China reported a USD 51.35 billion trade surplus in January of 2017, lower than a USD 56.67 billion surplus a year earlier but above market consensus of a USD 47.90 billion surplus. It was the largest trade surplus since January 2016, mainly driven by a 7.9 percent rise in exports while imports surged 16.7 percent.
In January, exports rose 7.9 percent year-on-year to USD 182.81 billion, due to stronger global demand, following a 6.2 percent drop in the prior month and beating expectations of a 3.3 percent rise. Sales to the U.S. went up 9 percent, which could add concerns by the Trump administration about bilateral trade.
Imports increased by 16.7 percent to USD 131.43 billion, compared to a 3.1 percent growth in a month earlier while. Figure came in higher than market estimates of a 10.0 percent increase, mainly due to rising demand for coal, crude oil and iron core.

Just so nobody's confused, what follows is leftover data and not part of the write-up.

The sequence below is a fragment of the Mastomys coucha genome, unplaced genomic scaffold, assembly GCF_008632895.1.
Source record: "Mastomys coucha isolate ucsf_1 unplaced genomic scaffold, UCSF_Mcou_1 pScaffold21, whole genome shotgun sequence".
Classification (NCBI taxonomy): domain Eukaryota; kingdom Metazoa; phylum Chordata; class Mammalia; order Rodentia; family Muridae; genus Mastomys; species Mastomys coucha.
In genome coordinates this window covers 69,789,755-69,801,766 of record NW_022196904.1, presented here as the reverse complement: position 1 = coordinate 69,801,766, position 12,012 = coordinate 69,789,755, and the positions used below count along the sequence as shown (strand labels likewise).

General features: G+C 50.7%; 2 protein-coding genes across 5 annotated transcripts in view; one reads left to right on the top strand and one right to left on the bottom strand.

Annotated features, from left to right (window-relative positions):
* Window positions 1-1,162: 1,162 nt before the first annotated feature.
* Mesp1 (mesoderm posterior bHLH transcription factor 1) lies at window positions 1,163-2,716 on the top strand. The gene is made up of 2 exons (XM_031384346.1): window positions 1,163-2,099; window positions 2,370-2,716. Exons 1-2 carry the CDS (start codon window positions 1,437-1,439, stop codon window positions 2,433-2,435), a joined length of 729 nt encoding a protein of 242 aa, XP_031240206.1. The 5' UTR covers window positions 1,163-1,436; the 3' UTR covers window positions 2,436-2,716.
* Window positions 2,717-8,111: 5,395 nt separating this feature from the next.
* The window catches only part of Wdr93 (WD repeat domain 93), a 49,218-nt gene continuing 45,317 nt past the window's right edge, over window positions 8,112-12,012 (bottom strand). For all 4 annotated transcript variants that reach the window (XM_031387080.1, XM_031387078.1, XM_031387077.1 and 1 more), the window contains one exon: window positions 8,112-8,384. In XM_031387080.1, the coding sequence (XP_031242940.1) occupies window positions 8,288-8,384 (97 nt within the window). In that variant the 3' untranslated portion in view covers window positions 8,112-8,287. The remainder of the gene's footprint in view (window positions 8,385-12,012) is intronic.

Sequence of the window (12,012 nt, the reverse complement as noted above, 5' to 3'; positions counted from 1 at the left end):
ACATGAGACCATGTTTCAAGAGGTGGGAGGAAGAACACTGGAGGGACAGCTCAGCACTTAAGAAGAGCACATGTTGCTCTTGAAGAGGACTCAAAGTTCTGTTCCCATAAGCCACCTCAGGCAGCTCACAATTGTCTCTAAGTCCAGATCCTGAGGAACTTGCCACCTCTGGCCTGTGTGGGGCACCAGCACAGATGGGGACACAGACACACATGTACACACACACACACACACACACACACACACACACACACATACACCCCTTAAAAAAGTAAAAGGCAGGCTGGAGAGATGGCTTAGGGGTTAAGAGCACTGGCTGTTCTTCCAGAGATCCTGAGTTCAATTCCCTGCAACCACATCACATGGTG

In yuan-denominated terms, exports jumped 15.9 percent from a year earlier, compared to a 0.6 percent rise in a month earlier. Inbound shipments surged 25.2 percent, following a 10.0 percent rise in December.
In December 2016, the country reported a marginally revised USD 40.71 billion surplus.
Trade in January and February can be distorted by the week-long Lunar New Year holidays, with business slowing down weeks ahead of time and companies scaling back operations. This year, the holiday fell on January 28th.
2/10/2017 11:17:42 AM